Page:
Apparently put together by Mr. Carpenter’s label Sony Classics, the video begins with the virtuoso staring directly into the camera with his penetrating dark eyes and ripping open his white dress shirt, then pulling its tails provocatively from his black leather trousers to reveal polished white muscles beneath. The scene aims to project the sexual potency of the virtuoso, a trope dating back at least to the mid-nineteenth century when Franz Liszt made droves of female admirers swoon. Carpenter aims to exert this power over all who watch, since he’s let it be known that in matters of sex he is “radically inclusive.” In the video the erotic precedes the musical, and so too, one infers, in the performer’s approach to his craft and career.  Such an interpretation is confirmed over the course of film’s poorly edited, ridiculously stagey six-minutes when Carpenter expounds the merits of his “touring organ” while lying back in his brass bed. We also get longing twilight shots of him leaning against a lamppost smoking a cigarette as if he were walking the streets. Carpenter is not just selling his music, he’s selling himself.

The chest-baring opening scene wants to show us that the organ virtuoso of the future must be an athlete. But the gesture also serves as a metaphor for Carpenter’s disencumbering himself of the long and limiting traditions of his chosen instrument.  Carpenter’s first CD, Revolutionary, applauded by me in these pages, was meant to topple the King of Instruments from the throne it had occupied for centuries. But Carpenter isn’t just storming the Bastille, he’s the self-anointed messiah come to save the King from himself.  David Ogletree of the firm of Marshall and Ogletree that has fabricated Carpenter’s ITO avers in the video that Carpenter is “the only person in the world who could change the organ.”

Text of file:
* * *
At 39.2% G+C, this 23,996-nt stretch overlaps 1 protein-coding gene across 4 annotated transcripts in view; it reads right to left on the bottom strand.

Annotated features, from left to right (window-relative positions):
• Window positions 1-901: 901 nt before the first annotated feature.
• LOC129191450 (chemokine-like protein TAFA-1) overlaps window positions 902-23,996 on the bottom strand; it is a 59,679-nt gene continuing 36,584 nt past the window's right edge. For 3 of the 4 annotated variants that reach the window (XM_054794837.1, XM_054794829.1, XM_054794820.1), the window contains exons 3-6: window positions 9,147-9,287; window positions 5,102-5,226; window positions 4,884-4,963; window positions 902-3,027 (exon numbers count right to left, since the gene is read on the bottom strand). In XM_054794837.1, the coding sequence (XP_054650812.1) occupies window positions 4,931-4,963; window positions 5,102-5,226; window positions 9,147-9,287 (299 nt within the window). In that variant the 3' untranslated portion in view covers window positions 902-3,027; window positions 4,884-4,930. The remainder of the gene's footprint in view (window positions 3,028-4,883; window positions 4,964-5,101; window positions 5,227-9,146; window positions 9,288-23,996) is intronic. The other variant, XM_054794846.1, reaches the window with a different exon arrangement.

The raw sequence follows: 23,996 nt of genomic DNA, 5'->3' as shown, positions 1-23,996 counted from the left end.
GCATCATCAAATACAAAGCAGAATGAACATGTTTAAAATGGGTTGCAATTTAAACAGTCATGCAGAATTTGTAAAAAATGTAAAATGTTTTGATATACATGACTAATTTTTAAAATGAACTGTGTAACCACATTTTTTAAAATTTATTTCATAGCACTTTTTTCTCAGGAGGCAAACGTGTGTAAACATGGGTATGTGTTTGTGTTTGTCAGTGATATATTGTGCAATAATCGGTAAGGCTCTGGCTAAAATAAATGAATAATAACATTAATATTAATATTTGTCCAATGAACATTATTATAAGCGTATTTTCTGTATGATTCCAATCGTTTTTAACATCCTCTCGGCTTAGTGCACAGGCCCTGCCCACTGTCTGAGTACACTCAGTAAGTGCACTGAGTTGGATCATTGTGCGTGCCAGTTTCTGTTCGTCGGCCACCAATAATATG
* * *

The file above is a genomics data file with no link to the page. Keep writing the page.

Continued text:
Carpenter must destroy before he can build up, heaping scorn on the King and his courtiers: “Many of those pipe organs have been horribly useless and frustrating musical instruments.” Clearly, Carpenter has been spending too much time on bad organs. With an unsettling mix of messianic fervor and chilling monomania, Carpenter describes the historical inevitably of his vision: “There was a never a decision to make a touring organ. There didn’t have to be a decision. It was a conclusion.”

Rather than be subject to the unparalleled diversity and richness of the organ, attributes that demand tremendous skills of adaptation on the part of the organist, Carpenter wants to have his own instrument to tour with. “I immediately knew that [the ITO] would free me from the strictures that the pipe organ, through no fault of any single instrument, still inevitably places on everyone who plays it.”

Under the banner “A True Mission” Ogletree’s partner Doug Marshall asks, “How much fun would it be if instead of he accommodating the instrument, the instrument could accommodate him?” Carpenter wants absolute control. He wants his own toy and now he’s got it. In fairness, it has to be said the ITO is probably easier to transport than piano legend Maurizio Pollini’s enormous Hamburg Steinway, which is airlifted to his concerts around the world.